"Political interest can never be separated in the long run from moral right." --Thomas Jefferson
Although Afghanistan achieved de jure independence in 1919 after a 40-year stint as a British protectorate, Afghan self-determination has been ruthlessly undermined for the past three decades by external actors bent on satiating the geopolitical appetites of the global elite, denaturing a self-sufficient nation into one of the most violent, corrupt and poverty-stricken places on earth.
30 years of incessant war due to the best-laid plans of foreign powers has trapped the Afghan people in a violent nexus between savage religious extremists spawned by Pakistan and a predatory puppet regime backed by the Western terror-industrial complex.
Yet, all is not lost. The Afghans can move beyond nominal independence by leveraging the principles set forth in the UN Declaration on the Rights of Indigenous Peoples, which affirms all native men and women possess the natural right of self-determination and can organize themselves to bring an end to all forms of oppression.
But first, the Afghans must smash and rewrite the dangerous narrative that has so enslaved them over the years by looking to their past and reinstituting sacred tribal institutions to establish a sovereignty based on the true will of the Afghan people.
In order to do so, however, the Afghans must leave the violence of the war zone to neutral countries where they can more freely go about the business of creating a government for Afghans, by Afghans. An indigenous and inclusive peace process can empower Afghanistan's future leaders with legitimate moral authority versus today's strongmen who derive their power from the barrel of a gun.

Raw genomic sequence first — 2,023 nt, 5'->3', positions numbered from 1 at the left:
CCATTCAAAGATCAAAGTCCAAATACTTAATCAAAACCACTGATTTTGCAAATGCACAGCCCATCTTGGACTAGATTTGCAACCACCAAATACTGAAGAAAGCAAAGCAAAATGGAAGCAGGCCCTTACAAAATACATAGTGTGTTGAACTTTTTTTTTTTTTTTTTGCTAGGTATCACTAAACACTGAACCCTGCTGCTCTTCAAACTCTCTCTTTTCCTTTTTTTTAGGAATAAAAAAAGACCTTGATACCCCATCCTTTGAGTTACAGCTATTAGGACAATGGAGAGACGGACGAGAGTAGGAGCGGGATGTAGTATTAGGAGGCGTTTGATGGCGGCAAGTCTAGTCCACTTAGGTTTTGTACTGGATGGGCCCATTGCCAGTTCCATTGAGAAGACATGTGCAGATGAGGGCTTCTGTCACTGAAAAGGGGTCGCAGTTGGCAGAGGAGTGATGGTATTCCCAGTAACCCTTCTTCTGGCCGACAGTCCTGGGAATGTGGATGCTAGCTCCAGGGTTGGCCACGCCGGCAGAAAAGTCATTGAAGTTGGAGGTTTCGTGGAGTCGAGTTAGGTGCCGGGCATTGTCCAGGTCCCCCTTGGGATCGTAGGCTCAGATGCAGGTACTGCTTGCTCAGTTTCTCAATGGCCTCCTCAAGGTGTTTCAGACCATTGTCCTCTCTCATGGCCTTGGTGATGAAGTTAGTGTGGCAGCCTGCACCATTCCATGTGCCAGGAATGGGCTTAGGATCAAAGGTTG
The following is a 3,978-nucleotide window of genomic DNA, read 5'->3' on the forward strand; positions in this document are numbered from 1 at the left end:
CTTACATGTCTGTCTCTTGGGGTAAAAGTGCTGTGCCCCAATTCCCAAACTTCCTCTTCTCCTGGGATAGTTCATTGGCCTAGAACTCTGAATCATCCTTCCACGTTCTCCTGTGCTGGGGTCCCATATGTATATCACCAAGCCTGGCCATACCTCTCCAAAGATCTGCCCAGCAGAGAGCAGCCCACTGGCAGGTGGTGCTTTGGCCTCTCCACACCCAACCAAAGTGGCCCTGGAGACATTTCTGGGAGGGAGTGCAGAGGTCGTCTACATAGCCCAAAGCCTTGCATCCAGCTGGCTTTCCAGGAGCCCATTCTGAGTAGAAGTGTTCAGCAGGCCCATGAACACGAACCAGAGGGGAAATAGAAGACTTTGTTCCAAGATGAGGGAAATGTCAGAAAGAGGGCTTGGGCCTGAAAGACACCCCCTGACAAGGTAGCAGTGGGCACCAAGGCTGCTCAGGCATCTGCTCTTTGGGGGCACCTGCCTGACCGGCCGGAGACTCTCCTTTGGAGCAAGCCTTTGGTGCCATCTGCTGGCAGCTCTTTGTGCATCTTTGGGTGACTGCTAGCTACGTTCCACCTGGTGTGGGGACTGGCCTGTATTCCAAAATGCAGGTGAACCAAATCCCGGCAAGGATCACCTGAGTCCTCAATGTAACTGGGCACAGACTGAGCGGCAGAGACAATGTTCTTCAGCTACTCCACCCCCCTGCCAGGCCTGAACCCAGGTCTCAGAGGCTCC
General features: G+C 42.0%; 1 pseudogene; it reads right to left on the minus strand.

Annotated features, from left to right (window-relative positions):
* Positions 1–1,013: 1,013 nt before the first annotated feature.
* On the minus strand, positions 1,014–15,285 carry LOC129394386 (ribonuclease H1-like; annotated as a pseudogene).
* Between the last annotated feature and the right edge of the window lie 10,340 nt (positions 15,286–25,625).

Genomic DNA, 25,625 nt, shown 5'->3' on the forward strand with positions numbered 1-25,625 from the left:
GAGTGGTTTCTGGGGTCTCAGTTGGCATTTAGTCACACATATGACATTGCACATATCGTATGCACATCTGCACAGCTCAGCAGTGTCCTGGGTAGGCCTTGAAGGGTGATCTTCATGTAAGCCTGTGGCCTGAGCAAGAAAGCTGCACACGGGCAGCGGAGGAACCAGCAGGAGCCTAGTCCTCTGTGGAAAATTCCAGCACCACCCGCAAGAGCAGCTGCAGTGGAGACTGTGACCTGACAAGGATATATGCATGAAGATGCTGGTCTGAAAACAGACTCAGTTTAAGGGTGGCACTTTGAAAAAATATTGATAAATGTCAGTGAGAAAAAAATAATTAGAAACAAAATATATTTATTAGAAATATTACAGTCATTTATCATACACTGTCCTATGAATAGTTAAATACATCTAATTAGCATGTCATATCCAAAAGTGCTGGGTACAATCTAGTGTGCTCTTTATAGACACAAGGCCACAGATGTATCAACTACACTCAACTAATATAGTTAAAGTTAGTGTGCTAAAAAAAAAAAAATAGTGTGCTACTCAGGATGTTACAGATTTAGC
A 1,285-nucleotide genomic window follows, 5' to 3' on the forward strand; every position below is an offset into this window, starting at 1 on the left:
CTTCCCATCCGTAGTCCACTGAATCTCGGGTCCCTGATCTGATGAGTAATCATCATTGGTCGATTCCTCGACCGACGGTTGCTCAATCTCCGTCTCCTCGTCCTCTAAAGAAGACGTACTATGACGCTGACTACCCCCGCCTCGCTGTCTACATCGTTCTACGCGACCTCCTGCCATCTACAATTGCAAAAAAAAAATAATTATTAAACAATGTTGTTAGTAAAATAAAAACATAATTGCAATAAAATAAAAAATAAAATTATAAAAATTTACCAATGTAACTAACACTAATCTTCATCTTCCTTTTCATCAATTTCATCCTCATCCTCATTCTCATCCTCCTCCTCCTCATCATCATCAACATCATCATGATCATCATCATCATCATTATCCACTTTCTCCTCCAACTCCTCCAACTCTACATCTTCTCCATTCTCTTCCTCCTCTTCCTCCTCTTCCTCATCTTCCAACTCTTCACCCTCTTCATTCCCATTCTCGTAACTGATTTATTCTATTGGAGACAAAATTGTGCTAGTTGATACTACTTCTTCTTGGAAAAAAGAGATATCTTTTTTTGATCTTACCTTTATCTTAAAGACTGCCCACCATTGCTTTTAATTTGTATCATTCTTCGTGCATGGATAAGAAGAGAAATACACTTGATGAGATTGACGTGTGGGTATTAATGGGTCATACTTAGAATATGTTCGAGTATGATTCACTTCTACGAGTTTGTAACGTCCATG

The current narrative being propagated by foreign elements designed to subjugate the population is one that would have you believe the Afghans are nothing more than backward peasants who wouldn't know what to do with self-government and liberty -- and one that is based on the false assumption that Afghan society has always been corrupt and violent. This narrative also tries to paint the Taliban as a "national" movement whose Wahhabi-Deobondi religious perversions represent traditional Afghan values.
However, the true story is that Afghanistan looked more like a democracy 100 years ago than it does today. The truth is that before the U.S. and Soviets began using Afghanistan as a Cold War chessboard in the 1970s, the Afghans enjoyed 40 consecutive years of peace and stability under the constitutional monarchy of King Zahir Shah, when the Afghan tribal structure, moral code and national identity were intact.
The sad reality is, before decades of foreign intervention, Afghanistan had been in the midst of implementing progressive reforms and transforming itself into an enlightened, prosperous, modern and democratic state. One is challenged to find another example of a society that has experienced such dramatic economic, political, technological and cultural regression in such a short time period.
Though it was self-sufficient in food production during the 1970s, today Afghanistan finds itself on life support with its very survival contingent upon outside assistance. A Senate Foreign Relations Committee report recently released indicated that "an estimated 97 percent of Afghanistan's GDP is derived from spending related to the international military and donor community presence."